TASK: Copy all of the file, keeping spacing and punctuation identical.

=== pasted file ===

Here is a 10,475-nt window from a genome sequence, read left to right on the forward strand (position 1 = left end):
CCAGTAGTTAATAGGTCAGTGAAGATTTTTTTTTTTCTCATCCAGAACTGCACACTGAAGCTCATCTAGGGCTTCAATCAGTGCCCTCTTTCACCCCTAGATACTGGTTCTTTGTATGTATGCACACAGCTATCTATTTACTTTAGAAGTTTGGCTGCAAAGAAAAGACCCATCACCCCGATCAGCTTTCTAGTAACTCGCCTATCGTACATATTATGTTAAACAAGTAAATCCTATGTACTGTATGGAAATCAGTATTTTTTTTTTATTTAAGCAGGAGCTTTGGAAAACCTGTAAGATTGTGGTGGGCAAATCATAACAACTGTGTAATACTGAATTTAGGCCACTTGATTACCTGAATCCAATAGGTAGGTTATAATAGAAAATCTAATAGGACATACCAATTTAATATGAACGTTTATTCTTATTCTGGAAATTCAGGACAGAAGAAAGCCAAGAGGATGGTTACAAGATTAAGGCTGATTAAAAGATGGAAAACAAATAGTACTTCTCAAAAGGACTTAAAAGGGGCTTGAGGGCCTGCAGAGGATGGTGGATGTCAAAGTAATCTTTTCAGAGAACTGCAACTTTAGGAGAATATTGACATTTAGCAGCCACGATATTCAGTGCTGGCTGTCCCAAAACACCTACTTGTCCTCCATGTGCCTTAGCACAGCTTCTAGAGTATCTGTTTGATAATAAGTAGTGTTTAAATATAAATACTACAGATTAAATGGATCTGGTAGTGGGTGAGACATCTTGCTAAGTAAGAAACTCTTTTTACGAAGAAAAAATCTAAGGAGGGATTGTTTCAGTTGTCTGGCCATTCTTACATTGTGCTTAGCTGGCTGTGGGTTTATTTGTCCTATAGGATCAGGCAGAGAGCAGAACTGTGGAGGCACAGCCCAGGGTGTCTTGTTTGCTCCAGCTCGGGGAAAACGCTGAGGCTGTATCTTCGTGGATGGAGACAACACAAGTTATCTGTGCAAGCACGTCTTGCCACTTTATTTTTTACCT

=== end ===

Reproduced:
Here is a 10,475-nt window from a genome sequence, read left to right on the forward strand (position 1 = left end):
CCAGTAGTTAATAGGTCAGTGAAGATTTTTTTTTTTCTCATCCAGAACTGCACACTGAAGCTCATCTAGGGCTTCAATCAGTGCCCTCTTTCACCCCTAGATACTGGTTCTTTGTATGTATGCACACAGCTATCTATTTACTTTAGAAGTTTGGCTGCAAAGAAAAGACCCATCACCCCGATCAGCTTTCTAGTAACTCGCCTATCGTACATATTATGTTAAACAAGTAAATCCTATGTACTGTATGGAAATCAGTATTTTTTTTTTATTTAAGCAGGAGCTTTGGAAAACCTGTAAGATTGTGGTGGGCAAATCATAACAACTGTGTAATACTGAATTTAGGCCACTTGATTACCTGAATCCAATAGGTAGGTTATAATAGAAAATCTAATAGGACATACCAATTTAATATGAACGTTTATTCTTATTCTGGAAATTCAGGACAGAAGAAAGCCAAGAGGATGGTTACAAGATTAAGGCTGATTAAAAGATGGAAAACAAATAGTACTTCTCAAAAGGACTTAAAAGGGGCTTGAGGGCCTGCAGAGGATGGTGGATGTCAAAGTAATCTTTTCAGAGAACTGCAACTTTAGGAGAATATTGACATTTAGCAGCCACGATATTCAGTGCTGGCTGTCCCAAAACACCTACTTGTCCTCCATGTGCCTTAGCACAGCTTCTAGAGTATCTGTTTGATAATAAGTAGTGTTTAAATATAAATACTACAGATTAAATGGATCTGGTAGTGGGTGAGACATCTTGCTAAGTAAGAAACTCTTTTTACGAAGAAAAAATCTAAGGAGGGATTGTTTCAGTTGTCTGGCCATTCTTACATTGTGCTTAGCTGGCTGTGGGTTTATTTGTCCTATAGGATCAGGCAGAGAGCAGAACTGTGGAGGCACAGCCCAGGGTGTCTTGTTTGCTCCAGCTCGGGGAAAACGCTGAGGCTGTATCTTCGTGGATGGAGACAACACAAGTTATCTGTGCAAGCACGTCTTGCCACTTTATTTTTTACCT